The first regulatory changes following the passage of the Energy Policy Act of 2005 (EPACT) are starting to pick up steam—and encountering multi-faceted criticism—as the gas industry reacts.
Pipelines: Are Regulators in for the Long Haul?
An economic perspective on long-term contracting for gas pipeline service.
rationally and efficiently in adapting to the more open and competitive environment. We should expect to see more interest in long-term contracting in the future if and when the price for short-term transactions starts to rise because of scarcity in regional pipeline capacity. But other than this development, the lower preference for long-term contracting by shippers is compatible with their self-interest. More important, shorter-term transactions have fostered a more efficient and socially desirable natural-gas industry.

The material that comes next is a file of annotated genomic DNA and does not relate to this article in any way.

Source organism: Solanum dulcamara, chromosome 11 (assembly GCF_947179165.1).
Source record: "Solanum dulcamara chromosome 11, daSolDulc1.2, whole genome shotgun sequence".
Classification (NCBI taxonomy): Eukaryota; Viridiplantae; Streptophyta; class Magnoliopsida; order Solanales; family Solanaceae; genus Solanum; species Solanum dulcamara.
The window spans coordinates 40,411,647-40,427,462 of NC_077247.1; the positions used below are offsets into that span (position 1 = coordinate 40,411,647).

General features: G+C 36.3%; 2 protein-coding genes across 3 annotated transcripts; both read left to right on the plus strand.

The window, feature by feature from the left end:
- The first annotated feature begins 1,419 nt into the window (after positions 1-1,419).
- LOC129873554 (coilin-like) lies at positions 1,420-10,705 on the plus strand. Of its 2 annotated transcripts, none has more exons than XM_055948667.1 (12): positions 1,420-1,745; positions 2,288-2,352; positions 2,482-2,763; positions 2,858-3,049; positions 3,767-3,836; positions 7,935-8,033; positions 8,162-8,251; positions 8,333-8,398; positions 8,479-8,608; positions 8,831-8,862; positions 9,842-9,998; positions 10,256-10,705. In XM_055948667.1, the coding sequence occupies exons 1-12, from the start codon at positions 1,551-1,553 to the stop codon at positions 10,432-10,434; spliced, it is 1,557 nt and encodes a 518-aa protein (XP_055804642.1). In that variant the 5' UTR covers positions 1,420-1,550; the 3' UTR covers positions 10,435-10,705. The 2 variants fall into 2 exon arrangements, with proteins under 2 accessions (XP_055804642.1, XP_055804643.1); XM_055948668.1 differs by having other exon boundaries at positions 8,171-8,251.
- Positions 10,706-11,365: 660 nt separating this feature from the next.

Advocates of long-term contracting have not made a case for their position, which comes across more as self-serving than anything else.
1. As defined here, although other market observers may disagree, long-term contracts have time durations of 5 years or more.
2. EIA’s Annual Energy Outlook 2005 .